BY MICHAEL TOLAND
The Flesh Eaters have done a few gigs since their informal dissolution in the early ‘aughts. But I Used to Be Pretty, the legendary L.A. group’s first album since 2004, counts as a full-on resurrection. Reconvening guitarist Dave Alvin, bassist John Doe, saxophonist Steve Berlin, drummer Bill Bateman and percussionist D.J. Bonebrake, AKA the version of the band responsible for the 1981 classic A Minute to Pray, A Second to Die, plus guest singer Julie Christensen from Flesh Eaters successor Divine Horsemen, leader/songwriter Chris D. (Chris Desjardins to his divorce lawyers) kicks the tomb open with a collection of old songs, frequently performed cover tunes and a pair of new numbers.
“Miss Muerte,” originally from the 2004 album of the same name, the Gun Club’s “She’s Like Heroin to Me” and “Pony Dress,” from 1979 and one of the Eaters’ earliest tracks, blast out like snarling beasts that live only to break bones and spit fire. “The Wedding Dice” and “My Life to Live,” both from the fiery 1982 LP Forever Came Today, and “House Amid the Thickets,” from 1999’s Ashes of Time, roar with the kind of menacing atmosphere that’s fed Desjardins’ noir-obsessed creativity for decades. “The Youngest Profession,” from 1991’s Dragstrip Riot, crawls like a murderous kingsnake; along with a stunning cover of Fleetwood Mac’s “The Green Manalishi,” it shows off the band’s sometimes well-hidden grounding in the blues. Taken from the pages of the Sonics songbook, “Cinderella” pounds and grooves as if the band colored its collective youth with decades of dirt and experience.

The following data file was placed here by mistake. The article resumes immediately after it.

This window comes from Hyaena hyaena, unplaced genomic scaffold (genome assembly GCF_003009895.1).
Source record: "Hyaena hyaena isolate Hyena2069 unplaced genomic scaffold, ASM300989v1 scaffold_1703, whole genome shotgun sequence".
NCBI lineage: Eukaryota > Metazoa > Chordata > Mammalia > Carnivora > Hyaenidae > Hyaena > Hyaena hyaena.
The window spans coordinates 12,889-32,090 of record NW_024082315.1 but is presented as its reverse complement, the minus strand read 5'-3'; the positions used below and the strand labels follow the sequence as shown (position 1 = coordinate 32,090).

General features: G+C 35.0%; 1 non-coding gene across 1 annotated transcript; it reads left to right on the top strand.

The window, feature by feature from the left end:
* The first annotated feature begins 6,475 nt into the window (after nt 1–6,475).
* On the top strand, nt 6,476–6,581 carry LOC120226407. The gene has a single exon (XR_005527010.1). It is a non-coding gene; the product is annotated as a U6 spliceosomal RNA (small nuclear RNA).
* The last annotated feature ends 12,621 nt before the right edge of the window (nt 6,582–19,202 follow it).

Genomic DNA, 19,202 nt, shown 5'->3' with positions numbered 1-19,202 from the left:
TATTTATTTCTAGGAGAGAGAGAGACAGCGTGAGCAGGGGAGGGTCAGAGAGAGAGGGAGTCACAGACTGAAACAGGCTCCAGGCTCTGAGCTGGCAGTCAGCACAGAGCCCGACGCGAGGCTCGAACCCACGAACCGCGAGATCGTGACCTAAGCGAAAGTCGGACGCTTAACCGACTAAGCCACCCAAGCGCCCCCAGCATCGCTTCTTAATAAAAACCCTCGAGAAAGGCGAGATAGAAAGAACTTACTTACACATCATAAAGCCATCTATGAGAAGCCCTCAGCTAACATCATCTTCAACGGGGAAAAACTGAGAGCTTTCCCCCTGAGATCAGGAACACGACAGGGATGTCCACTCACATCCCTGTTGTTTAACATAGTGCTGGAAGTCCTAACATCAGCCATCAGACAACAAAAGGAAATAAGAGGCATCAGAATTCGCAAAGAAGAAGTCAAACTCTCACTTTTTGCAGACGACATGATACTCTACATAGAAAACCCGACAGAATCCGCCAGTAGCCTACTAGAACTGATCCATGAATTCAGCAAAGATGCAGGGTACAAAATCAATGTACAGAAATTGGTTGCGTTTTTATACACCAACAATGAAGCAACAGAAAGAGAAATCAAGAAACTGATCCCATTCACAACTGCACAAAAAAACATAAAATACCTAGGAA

The new songs bookend the album like warning signs that say “Woe be to he who enters here” and “told ya, fucker.” Opener “Black Temptation” walks at a deceptively casual pace before revealing the blackened beast within, while the closing “Ghost Cave Lament” stretches out like the Flesh Eaters epics of yore, a deluge of grim fear oozing across the landscape like a centipede made of saxophone, guitar and marimba, howling into the abyss as it goes.
Desjardin’s feral commitment to his mini-apocalypses was never in doubt, but it’s his colleagues’ fire that impresses. Alvin in particular digs deep into the ugliest parts of himself, spraying aggressive blues guitar and slashing tone all over these songs like he’s trying to fight his way out of them. Berlin’s sax solos almost sound like oasises in a thunderstorm here, while Bonebrake’s marimba, even when nearly hidden by his bandmates’ chaos, adds an otherworldly element that gives the songs the creeps they require. Everyone relocates the vibe that allowed them to make a classic slice of postpunk scree almost forty years ago, then pumps it up with steroids. This isn’t the sound of a band trying to relive past glories or make a paycheck on a revered name – this is the sound of a seminal act kicking the ass of what made it great in the first place.
Sometimes older and wiser just makes you harder and meaner. I Used to Be Pretty is the grungy, gangly, glorious result of hard-won maturity.
DOWNLOAD: “My Life to Live,” “The Youngest Profession,” “Ghost Cave Lament”
Sat., March 9 SAINT PAUL, MN Turf Club
Sun., March 10 CHICAGO, IL Lincoln Hall
Mon., March 11 GRAND RAPIDS, MI The Pyramid Scheme
Tues., March 12 DETROIT, MI El Club
Thurs., March 14 BOSTON, MA City Winery Boston
Fri., March 15 PHILADELPHIA, PA Johnny Brenda’s
Sat., March 16 WASHINGTON, DC Union Stage
Sun., March 17 NEW YORK, NY Bowery Ballroom